The title of this post has connotations that can be misinterpreted. I’m currently coming down from a trip to Michigan to see my almost-niece get married, not from some wild weekend rave (do they still have those?) with bubbles and glowsticks. The bride is the daughter of one of my dearest friends, one of those special people who are too close to be called a friend any more; she qualifies as family.
The cool thing is that I travelled out there with another cross-over friend/family and her young son. He did great, the conversation was deep, there was laughter, tears, and often the two quickly followed each other. There was a celebration of friendship, faith, love and redemption. It was wonderful.
The reality of coming home is at once overwhelming and endearing, and if we’re being honest, a tiny bit of a bummer. I mean, where’s the adrenaline? Where are the high emotions and significant life moments? I’m home with three young kids and while there are definitely moments of high emotions, most of the time they ain’t that significant. They’re more emotional “I stubbed my piggy toe!” and “He won’t let me have that toy!” moments.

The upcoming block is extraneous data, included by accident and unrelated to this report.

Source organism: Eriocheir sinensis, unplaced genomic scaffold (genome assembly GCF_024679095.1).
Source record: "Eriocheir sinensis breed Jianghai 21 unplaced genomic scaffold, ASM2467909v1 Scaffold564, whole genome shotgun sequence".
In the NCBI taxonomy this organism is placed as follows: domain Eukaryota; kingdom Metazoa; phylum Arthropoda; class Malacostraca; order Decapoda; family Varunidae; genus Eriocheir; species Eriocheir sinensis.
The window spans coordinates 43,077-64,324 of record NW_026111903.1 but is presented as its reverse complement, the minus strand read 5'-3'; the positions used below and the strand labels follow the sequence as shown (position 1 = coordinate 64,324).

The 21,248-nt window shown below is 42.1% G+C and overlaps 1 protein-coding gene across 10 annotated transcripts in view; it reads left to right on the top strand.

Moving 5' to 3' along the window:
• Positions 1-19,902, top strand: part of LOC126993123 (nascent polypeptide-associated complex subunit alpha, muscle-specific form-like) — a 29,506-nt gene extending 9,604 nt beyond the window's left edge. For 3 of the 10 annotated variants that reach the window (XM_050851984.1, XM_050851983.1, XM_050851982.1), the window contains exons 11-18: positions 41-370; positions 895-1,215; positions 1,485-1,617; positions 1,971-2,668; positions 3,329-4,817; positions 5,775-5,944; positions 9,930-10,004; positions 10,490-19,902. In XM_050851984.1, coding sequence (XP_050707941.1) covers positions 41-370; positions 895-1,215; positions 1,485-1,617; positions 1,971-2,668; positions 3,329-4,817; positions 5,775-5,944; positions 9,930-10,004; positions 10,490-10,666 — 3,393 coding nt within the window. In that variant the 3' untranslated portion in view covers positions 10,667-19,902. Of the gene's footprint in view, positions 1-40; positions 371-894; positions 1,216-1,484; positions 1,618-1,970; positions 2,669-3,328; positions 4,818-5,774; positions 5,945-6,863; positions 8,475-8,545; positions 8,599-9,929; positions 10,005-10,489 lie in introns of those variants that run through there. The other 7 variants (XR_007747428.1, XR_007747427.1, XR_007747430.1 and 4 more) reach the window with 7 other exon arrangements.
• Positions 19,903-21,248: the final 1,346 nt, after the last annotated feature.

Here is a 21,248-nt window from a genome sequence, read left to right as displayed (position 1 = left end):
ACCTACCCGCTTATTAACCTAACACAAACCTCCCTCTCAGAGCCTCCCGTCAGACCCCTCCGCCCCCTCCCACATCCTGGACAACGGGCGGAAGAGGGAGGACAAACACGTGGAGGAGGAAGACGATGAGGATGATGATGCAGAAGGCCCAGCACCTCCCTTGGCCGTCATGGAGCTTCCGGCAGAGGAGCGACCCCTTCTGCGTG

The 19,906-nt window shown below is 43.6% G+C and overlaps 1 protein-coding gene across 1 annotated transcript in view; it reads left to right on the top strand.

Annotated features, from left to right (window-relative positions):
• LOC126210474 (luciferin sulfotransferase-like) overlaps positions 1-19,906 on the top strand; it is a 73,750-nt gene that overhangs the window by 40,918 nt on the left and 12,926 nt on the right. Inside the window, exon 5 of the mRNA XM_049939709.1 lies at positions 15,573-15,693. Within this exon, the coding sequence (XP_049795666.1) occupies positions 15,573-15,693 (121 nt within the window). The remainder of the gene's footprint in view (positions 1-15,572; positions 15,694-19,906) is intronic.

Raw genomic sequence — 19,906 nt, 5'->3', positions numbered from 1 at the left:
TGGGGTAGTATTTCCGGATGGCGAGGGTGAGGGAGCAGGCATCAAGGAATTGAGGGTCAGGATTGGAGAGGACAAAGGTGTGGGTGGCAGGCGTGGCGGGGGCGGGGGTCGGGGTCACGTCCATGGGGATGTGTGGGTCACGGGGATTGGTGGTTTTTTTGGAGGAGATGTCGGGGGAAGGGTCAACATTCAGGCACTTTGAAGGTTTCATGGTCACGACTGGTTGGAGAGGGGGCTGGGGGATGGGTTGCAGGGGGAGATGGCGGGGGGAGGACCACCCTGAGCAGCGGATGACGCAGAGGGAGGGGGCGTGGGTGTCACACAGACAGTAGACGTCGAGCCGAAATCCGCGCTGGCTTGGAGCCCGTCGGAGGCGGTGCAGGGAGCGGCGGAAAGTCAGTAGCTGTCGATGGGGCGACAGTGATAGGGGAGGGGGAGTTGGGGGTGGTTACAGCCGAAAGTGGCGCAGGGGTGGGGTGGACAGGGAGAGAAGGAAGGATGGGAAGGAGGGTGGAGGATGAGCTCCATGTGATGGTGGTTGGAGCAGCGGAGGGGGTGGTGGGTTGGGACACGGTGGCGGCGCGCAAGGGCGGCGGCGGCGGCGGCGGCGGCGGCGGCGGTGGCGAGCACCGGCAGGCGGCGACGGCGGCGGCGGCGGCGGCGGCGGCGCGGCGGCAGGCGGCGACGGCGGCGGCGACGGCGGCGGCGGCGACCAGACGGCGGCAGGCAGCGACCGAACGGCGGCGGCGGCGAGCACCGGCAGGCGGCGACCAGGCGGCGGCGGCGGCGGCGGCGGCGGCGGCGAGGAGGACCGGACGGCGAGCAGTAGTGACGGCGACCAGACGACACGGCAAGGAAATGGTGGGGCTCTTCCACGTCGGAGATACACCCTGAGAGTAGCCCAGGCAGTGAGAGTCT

And the dishwasher stinks.
And sand in my bed.
And dog poop in the yard.
And a sick child who has to go to urgent care.
It takes me a couple days to reacclimate and shake off the starchy, pop magazine, sugar-induced fog from the airport and hotel room. It goes without saying that I miss my husband and kids when I’m away. A good friend liked to say to her kids, “If I don’t ever go away from you, I can’t miss you.” A little break is a good thing, even if the re-entry give you a minor case of whiplash. It is good to be reminded as a mom that the family can carry on without you. But it is nice to know that they notice when you’re gone, or maybe that you can tell when you’ve been gone.
Moms of the world, don’t underestimate your value. It takes a lot to keep a household running. See it as a good thing that things are a disaster when you return — this is the tidal wave you hold at bay every day. We matter, and it is nice to have our absence noticed…even if it is only noticed by us.